In a tight budget year, New York’s hospital lobby is shooting for the moon, the public policy center of empire

As Gov. Hochul calls for cost containment next year, influential hospital lobbyists are pushing for what could be the most expensive budget Albany has ever seen.

In a joint ad campaign, the Hospital Association of Greater New York and the health care union 1199 SEIU claim that Medicaid pays providers an average of 30 percent less and called on lawmakers to close the gap.

Hospitals are asking for the required rate increases over the next four years, GNYHA President Kenneth Ruske told Crain’s New York.

An ad campaign for the health education program, jointly funded by GNYHA and 1199, did not cite a source for the 30 percent figure or estimate how much the proposed rate increase would cost.

However, any attempt to close such a large gap will come at a high cost.

Eliminating the hypothetical 30 percent deficit would result in a 43 percent increase in current payments. For hospitals alone, that means about $7 billion in increased Medicaid spending a year, $3.2 billion of which will come from the state coffers.

If a similar adjustment were made for all Medicaid providers—nursing homes, clinics, home health organizations, physicians, etc.—the price tag would be roughly $43 billion, including $19 billion from the state.

The latter amount is equivalent to a roughly 33 percent increase in the state’s personal income tax.

The GNYHA and 1199 proposal comes seven months after hospitals secured a blanket rate of 7.5 percent as part of one of the biggest spending Medicaid budgets in two decades.

In this year’s budget cycle, the state faces a projected multibillion-dollar gap between revenue and spending, which Hochul proposes closing by slowing spending rather than raising taxes.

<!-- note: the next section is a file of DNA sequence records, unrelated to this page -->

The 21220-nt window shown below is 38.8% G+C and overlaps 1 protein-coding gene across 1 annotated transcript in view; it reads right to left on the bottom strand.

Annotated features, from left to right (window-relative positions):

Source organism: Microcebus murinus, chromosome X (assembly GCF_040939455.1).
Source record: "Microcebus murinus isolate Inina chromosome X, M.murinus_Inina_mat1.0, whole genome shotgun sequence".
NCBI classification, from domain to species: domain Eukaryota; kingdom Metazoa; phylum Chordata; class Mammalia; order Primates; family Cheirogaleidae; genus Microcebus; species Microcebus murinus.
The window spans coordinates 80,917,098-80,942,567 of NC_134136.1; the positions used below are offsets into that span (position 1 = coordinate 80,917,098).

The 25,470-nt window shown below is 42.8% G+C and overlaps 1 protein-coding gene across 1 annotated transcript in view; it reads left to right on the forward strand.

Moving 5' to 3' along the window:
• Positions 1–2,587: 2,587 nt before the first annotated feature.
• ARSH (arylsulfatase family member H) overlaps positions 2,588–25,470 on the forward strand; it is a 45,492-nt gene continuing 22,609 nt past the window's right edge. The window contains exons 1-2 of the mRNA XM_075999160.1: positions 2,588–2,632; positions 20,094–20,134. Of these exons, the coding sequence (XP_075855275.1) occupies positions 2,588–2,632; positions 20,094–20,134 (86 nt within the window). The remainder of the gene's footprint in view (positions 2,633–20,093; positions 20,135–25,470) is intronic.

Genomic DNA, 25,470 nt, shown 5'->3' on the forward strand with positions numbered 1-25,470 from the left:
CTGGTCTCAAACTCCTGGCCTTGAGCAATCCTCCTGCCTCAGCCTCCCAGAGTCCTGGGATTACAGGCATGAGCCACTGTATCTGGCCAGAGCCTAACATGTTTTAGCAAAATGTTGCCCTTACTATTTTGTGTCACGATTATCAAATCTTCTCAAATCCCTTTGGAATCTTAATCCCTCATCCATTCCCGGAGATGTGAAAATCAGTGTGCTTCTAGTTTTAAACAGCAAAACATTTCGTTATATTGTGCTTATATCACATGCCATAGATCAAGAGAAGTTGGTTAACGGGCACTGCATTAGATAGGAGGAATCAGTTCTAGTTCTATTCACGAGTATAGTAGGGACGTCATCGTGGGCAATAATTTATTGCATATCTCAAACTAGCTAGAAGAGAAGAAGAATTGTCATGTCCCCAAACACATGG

That said, the hospital lobby wields considerable power in public policy and has a track record of winning large spending increases during financial crises. especially happened after the September 11 terrorist attacks.

There is no dispute that Medicaid, the state-federal health care program for low-income and disabled people, typically reimburses providers at lower rates than commercial insurance. Providers usually say it pays less than their actual costs.

However, the claim that Medicaid pays hospitals 30 percent below cost should be viewed with skepticism. Albany Hospital lobby has used inflated statistics in the past, and it looks like they’re doing it again with the current campaign.

There is no universal standard for measuring the cost of care, which varies from patient to patient and location, driven in part by factors within the control of providers, such as the level of compensation paid to managers, physicians and other employees.

For one benchmark used in comparison, Medicare, New York’s Medicaid rates appear relatively generous to hospitals.

a collaborative study The Empire Center and Manhattan Institute found that in 2015, Medicaid paid New York hospitals an average of 22 percent less than commercial rates, but 29 percent more than Medicare rates.

a study The federal Medicaid and CHIP Payment and Access Commission found that Medicaid’s base hospital rates in 2010 were 22 percent below average Medicare rates nationwide, but slightly higher than Medicare rates. in New York State. When copayments were taken into account, the study found that Medicaid paid hospitals better than Medicare in New York and nationwide.

Nursing homes are calling for a similar boost to their reimbursements, saying current rates cover only 75 percent of their costs.

However, the argument that nursing homes consistently lose 25 percent on care for Medicaid patients is hard to reconcile with the enormous profits some operators realize, both from their homes and affiliates.

Efforts could be made to bring Medicaid payments closer to market norms to minimize the corrosive effects of the two-tier medical system.

However, primary care, not hospitals, should be the first priority for such efforts. On average, New York’s Medicaid payments for outpatient physician visits in 2019 were just 57 percent of comparable Medicare rates, the fourth lowest rate among the 50 states.

Rate reform also needs to be coupled with broader change. Although Medicaid was intended as a safety net for the disadvantaged and disabled, enrollment in New York has mushroomed to 40 percent of the state’s population, more than half of whom live above the federal poverty level.

If less needy members could move to commercial insurance, the state would have savings to reinvest, and it could afford to consider overhauling its rate schedule without breaking the budget.

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